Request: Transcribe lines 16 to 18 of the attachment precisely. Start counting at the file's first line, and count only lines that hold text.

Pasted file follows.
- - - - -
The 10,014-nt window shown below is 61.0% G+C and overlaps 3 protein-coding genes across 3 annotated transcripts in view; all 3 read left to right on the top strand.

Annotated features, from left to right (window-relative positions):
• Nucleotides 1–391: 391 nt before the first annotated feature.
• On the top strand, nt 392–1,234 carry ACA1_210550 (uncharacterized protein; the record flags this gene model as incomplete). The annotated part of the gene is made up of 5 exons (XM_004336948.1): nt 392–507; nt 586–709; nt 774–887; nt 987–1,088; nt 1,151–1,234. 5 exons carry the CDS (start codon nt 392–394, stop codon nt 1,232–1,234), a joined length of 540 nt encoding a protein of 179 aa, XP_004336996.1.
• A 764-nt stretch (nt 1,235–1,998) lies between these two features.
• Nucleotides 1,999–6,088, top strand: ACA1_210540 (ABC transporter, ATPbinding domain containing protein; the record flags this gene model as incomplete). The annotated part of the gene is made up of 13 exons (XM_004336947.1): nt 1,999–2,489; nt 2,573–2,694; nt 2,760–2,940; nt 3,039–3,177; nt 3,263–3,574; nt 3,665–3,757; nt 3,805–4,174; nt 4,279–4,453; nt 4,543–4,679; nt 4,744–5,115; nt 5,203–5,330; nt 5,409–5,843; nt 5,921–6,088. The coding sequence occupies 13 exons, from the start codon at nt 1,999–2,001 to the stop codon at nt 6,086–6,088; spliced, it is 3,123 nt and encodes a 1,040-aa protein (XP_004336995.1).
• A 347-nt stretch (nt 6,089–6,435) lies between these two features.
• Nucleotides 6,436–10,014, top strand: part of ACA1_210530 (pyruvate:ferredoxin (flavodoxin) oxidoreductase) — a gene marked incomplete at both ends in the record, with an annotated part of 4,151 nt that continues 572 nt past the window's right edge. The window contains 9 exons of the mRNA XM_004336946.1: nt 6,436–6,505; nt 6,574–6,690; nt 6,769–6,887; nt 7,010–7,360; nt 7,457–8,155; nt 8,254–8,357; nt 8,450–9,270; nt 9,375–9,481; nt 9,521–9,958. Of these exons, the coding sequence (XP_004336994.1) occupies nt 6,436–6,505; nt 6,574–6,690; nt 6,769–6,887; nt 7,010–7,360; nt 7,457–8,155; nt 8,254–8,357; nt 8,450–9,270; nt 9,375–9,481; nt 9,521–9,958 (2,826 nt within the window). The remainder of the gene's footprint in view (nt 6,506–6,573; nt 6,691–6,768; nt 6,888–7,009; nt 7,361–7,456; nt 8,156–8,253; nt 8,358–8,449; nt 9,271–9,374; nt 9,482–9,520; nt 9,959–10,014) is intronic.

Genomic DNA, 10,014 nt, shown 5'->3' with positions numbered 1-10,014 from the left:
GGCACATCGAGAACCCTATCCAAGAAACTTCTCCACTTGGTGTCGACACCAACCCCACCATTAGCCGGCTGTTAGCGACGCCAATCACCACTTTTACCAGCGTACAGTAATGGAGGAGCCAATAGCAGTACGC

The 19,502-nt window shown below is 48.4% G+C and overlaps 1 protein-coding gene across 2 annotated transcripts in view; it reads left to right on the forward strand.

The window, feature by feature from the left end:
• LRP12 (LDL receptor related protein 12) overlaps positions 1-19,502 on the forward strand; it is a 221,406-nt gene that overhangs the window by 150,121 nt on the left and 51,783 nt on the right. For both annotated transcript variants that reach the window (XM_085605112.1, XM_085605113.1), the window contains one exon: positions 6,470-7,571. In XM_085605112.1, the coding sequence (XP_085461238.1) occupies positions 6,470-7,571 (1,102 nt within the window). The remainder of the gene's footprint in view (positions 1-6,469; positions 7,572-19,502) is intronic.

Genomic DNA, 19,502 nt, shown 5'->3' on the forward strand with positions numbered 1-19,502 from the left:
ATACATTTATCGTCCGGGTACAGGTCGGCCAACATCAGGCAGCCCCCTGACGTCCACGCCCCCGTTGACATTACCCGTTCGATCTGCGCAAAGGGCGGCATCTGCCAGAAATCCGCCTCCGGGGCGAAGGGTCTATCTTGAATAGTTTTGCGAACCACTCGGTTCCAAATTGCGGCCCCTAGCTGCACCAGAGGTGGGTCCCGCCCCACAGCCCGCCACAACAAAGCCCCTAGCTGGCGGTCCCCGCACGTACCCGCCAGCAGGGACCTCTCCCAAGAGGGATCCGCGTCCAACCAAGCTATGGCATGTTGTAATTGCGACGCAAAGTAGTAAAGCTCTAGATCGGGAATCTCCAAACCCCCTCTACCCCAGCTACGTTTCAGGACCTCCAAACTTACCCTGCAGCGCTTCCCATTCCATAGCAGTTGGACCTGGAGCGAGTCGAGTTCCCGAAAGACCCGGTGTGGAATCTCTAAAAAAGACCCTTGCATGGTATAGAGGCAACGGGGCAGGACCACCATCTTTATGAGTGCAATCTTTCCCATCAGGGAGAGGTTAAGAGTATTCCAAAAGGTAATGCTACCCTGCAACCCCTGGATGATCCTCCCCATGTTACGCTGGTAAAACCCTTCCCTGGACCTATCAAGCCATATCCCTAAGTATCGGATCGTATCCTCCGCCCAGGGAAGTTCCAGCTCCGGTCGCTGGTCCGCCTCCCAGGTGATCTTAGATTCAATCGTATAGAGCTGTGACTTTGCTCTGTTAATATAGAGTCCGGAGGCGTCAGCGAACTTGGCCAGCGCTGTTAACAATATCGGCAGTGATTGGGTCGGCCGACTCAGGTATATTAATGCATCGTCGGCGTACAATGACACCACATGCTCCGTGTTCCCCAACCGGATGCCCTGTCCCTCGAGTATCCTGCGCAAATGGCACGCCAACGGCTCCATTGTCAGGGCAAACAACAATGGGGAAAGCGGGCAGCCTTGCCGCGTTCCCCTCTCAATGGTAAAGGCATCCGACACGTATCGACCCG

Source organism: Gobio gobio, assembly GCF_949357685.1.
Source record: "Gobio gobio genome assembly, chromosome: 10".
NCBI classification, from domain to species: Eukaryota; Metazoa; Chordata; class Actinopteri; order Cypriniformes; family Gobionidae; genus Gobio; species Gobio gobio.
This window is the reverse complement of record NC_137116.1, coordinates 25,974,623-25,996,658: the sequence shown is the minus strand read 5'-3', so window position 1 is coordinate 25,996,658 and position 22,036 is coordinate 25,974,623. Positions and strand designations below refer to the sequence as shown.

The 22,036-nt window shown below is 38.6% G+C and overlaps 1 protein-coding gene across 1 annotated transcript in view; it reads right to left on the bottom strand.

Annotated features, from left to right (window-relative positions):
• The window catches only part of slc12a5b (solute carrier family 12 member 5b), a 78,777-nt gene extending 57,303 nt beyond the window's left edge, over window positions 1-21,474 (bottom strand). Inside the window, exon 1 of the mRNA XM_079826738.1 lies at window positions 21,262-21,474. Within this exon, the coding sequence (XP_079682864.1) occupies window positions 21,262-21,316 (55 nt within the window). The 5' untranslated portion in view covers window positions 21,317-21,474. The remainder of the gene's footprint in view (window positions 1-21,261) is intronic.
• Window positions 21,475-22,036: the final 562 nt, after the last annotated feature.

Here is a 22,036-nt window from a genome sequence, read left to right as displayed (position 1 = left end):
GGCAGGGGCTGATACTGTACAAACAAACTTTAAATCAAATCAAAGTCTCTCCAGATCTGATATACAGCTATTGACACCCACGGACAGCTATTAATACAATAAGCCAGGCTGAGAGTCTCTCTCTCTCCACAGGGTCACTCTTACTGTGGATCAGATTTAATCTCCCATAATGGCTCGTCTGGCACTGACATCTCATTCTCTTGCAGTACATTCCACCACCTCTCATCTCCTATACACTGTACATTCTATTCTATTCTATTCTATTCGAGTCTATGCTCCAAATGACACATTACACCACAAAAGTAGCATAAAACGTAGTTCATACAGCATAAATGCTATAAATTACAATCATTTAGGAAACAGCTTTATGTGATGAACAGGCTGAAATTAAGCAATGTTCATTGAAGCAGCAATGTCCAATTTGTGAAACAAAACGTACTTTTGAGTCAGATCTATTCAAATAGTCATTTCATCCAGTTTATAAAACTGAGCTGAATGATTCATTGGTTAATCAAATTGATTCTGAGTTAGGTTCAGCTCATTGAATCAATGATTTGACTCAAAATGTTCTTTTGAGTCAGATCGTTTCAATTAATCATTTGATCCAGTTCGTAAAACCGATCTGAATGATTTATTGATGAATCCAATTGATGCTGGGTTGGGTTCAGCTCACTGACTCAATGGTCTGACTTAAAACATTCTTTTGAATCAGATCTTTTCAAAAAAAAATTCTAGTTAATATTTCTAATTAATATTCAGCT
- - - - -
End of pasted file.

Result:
Source organism: Gobio gobio, assembly GCF_949357685.1.
Source record: "Gobio gobio genome assembly, chromosome: 10".
NCBI classification, from domain to species: Eukaryota; Metazoa; Chordata; class Actinopteri; order Cypriniformes; family Gobionidae; genus Gobio; species Gobio gobio.